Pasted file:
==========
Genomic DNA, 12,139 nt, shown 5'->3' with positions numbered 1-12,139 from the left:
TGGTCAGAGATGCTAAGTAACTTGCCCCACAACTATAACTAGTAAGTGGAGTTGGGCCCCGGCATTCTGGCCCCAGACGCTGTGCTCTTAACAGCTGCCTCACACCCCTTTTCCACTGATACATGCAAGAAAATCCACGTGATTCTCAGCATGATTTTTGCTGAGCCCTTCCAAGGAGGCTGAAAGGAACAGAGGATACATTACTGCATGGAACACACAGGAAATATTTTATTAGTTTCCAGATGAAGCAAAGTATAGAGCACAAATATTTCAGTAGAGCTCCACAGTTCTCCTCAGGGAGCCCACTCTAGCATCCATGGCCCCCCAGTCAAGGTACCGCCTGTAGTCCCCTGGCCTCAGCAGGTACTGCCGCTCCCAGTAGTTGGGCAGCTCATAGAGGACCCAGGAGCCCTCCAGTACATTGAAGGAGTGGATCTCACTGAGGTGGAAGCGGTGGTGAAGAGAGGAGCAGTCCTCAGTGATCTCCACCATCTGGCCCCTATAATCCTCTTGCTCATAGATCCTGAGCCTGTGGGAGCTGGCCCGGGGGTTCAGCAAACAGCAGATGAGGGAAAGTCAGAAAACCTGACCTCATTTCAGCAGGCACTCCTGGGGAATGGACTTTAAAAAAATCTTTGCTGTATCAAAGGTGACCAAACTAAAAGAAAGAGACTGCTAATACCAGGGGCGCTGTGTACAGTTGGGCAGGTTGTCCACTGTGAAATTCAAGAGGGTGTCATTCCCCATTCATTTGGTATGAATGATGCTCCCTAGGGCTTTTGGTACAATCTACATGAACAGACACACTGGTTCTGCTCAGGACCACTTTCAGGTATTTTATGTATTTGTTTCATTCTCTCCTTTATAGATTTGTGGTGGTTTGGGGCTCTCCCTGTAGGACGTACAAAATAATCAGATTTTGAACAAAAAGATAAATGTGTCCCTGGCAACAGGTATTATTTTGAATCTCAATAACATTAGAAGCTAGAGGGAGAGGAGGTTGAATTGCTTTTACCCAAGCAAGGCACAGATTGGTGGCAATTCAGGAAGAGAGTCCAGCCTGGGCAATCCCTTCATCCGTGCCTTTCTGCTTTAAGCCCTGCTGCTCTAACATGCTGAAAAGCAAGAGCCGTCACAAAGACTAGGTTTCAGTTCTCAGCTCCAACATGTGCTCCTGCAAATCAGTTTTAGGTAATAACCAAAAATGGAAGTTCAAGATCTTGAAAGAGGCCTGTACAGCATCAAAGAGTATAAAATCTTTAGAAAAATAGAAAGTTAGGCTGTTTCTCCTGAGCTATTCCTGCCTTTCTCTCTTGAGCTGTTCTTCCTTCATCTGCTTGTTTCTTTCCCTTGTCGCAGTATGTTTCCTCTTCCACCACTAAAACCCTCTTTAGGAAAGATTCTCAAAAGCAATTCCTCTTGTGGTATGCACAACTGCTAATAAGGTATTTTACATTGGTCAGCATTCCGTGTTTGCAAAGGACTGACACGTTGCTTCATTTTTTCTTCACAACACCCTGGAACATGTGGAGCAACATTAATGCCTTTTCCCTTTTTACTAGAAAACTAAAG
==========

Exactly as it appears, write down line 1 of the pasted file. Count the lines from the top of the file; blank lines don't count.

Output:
Genomic DNA, 12,139 nt, shown 5'->3' with positions numbered 1-12,139 from the left: